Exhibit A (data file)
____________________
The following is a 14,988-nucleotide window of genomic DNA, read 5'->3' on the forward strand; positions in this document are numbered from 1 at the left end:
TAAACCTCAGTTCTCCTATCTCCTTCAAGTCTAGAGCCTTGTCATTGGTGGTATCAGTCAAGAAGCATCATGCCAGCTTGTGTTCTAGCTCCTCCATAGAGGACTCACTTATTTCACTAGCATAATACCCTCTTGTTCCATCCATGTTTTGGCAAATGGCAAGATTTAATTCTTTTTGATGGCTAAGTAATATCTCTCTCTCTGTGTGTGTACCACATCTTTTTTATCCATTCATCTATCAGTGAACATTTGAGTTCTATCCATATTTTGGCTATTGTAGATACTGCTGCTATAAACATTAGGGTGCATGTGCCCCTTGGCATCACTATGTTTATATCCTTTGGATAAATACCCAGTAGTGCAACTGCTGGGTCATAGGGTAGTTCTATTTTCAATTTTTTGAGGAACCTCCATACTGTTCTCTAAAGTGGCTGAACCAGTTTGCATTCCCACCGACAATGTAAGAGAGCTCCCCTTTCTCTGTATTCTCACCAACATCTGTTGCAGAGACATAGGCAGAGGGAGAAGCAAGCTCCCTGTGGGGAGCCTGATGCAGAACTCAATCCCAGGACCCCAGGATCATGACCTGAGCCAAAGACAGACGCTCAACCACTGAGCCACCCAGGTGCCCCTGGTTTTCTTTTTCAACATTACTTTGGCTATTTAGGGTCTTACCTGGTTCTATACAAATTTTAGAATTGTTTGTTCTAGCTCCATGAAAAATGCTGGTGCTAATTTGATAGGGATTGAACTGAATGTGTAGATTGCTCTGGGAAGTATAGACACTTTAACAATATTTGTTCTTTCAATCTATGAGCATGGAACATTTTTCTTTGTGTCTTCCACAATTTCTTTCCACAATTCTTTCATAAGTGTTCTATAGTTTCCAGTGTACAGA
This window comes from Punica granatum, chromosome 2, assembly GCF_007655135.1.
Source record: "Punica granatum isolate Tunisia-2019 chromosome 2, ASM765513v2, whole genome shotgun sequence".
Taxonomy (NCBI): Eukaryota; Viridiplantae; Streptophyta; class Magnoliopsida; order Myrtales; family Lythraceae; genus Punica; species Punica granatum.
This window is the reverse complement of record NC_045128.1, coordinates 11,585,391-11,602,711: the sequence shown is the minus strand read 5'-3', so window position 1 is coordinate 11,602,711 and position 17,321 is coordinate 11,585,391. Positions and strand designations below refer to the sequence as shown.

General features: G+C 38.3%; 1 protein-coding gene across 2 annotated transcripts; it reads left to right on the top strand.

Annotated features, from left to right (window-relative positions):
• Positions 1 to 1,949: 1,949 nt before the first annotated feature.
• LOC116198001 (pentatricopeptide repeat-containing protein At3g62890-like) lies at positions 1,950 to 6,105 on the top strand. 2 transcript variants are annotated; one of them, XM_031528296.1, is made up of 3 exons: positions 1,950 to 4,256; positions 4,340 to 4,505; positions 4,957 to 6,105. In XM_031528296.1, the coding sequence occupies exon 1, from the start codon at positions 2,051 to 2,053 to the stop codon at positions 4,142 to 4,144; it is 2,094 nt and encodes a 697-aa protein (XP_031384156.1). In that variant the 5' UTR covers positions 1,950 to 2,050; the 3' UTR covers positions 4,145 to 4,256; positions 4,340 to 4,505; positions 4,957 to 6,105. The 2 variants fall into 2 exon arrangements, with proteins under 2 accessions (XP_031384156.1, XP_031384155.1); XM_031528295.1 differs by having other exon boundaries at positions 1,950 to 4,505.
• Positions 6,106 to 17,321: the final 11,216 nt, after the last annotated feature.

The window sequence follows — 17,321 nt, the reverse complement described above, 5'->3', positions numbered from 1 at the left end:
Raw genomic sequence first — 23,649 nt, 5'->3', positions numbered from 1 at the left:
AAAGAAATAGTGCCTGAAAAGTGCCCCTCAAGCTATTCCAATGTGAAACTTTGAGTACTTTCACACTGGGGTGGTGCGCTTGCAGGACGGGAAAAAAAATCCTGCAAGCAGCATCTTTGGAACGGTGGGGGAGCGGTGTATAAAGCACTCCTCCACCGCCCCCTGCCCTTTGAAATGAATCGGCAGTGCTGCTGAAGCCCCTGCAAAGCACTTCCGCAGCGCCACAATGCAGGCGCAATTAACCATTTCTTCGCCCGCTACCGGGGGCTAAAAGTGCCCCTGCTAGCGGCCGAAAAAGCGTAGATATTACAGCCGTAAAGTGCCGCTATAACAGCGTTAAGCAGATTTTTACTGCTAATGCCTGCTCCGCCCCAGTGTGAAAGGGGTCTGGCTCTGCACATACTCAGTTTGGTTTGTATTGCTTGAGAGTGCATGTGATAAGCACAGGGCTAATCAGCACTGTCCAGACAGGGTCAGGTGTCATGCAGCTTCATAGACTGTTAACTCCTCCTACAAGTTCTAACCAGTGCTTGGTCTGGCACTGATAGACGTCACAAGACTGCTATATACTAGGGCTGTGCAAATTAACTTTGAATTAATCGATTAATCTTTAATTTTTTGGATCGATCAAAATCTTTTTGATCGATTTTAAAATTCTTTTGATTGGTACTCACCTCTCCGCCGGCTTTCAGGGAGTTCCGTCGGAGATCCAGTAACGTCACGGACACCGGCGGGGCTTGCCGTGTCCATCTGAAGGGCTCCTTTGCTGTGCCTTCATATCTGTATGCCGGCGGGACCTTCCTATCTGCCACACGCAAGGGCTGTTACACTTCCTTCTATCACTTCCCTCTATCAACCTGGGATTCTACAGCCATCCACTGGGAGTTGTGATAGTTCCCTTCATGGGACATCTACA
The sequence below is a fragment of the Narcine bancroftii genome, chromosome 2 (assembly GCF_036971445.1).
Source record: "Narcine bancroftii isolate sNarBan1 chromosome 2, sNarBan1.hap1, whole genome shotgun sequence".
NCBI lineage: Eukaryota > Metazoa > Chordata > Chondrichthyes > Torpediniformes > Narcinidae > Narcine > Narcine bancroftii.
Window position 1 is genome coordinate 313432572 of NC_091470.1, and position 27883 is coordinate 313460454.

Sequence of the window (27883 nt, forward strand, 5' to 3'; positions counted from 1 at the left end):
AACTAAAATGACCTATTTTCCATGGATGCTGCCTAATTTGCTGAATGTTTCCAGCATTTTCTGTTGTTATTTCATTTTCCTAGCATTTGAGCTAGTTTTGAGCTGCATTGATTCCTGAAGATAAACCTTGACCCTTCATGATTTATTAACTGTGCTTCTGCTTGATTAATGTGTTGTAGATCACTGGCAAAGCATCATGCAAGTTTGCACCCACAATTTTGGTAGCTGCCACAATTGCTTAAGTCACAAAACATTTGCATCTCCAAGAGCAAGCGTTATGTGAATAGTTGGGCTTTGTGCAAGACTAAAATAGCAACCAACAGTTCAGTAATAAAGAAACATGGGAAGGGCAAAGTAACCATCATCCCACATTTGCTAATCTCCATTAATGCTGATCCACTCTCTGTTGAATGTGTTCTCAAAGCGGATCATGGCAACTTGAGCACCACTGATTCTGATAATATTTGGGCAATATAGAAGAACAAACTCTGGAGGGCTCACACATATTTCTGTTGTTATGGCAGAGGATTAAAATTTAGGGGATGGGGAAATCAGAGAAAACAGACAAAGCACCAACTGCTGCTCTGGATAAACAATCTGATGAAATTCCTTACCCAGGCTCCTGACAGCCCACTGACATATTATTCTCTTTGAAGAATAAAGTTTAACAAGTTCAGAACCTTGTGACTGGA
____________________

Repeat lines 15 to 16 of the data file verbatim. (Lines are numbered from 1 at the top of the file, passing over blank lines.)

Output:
The sequence below is a fragment of the Narcine bancroftii genome, chromosome 2 (assembly GCF_036971445.1).
Source record: "Narcine bancroftii isolate sNarBan1 chromosome 2, sNarBan1.hap1, whole genome shotgun sequence".